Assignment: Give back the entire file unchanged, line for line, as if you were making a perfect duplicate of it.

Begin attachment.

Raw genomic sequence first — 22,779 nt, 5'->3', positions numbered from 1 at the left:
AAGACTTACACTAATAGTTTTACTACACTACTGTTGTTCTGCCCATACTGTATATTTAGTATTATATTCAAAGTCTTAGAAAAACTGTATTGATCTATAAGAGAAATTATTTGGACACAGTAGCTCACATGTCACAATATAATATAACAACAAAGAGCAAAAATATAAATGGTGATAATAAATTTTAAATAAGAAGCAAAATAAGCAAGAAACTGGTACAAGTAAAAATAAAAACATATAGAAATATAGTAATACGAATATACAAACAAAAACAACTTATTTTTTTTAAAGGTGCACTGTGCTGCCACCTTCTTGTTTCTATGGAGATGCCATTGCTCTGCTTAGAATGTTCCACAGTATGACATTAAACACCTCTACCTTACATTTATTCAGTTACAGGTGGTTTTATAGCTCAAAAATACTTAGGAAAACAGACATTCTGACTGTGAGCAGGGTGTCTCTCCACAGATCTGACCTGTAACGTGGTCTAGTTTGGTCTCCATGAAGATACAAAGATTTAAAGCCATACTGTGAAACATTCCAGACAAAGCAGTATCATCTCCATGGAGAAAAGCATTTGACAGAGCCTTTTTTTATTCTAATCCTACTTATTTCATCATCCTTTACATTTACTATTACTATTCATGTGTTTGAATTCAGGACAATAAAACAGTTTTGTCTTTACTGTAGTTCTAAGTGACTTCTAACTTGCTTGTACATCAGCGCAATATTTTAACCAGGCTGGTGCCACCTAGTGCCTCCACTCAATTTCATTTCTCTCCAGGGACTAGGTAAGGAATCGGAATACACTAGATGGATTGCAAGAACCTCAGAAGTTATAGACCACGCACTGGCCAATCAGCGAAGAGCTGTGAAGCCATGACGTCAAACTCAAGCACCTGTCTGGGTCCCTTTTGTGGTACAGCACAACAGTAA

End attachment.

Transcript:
Raw genomic sequence first — 22,779 nt, 5'->3', positions numbered from 1 at the left:
AAGACTTACACTAATAGTTTTACTACACTACTGTTGTTCTGCCCATACTGTATATTTAGTATTATATTCAAAGTCTTAGAAAAACTGTATTGATCTATAAGAGAAATTATTTGGACACAGTAGCTCACATGTCACAATATAATATAACAACAAAGAGCAAAAATATAAATGGTGATAATAAATTTTAAATAAGAAGCAAAATAAGCAAGAAACTGGTACAAGTAAAAATAAAAACATATAGAAATATAGTAATACGAATATACAAACAAAAACAACTTATTTTTTTTAAAGGTGCACTGTGCTGCCACCTTCTTGTTTCTATGGAGATGCCATTGCTCTGCTTAGAATGTTCCACAGTATGACATTAAACACCTCTACCTTACATTTATTCAGTTACAGGTGGTTTTATAGCTCAAAAATACTTAGGAAAACAGACATTCTGACTGTGAGCAGGGTGTCTCTCCACAGATCTGACCTGTAACGTGGTCTAGTTTGGTCTCCATGAAGATACAAAGATTTAAAGCCATACTGTGAAACATTCCAGACAAAGCAGTATCATCTCCATGGAGAAAAGCATTTGACAGAGCCTTTTTTTATTCTAATCCTACTTATTTCATCATCCTTTACATTTACTATTACTATTCATGTGTTTGAATTCAGGACAATAAAACAGTTTTGTCTTTACTGTAGTTCTAAGTGACTTCTAACTTGCTTGTACATCAGCGCAATATTTTAACCAGGCTGGTGCCACCTAGTGCCTCCACTCAATTTCATTTCTCTCCAGGGACTAGGTAAGGAATCGGAATACACTAGATGGATTGCAAGAACCTCAGAAGTTATAGACCACGCACTGGCCAATCAGCGAAGAGCTGTGAAGCCATGACGTCAAACTCAAGCACCTGTCTGGGTCCCTTTTGTGGTACAGCACAACAGTAA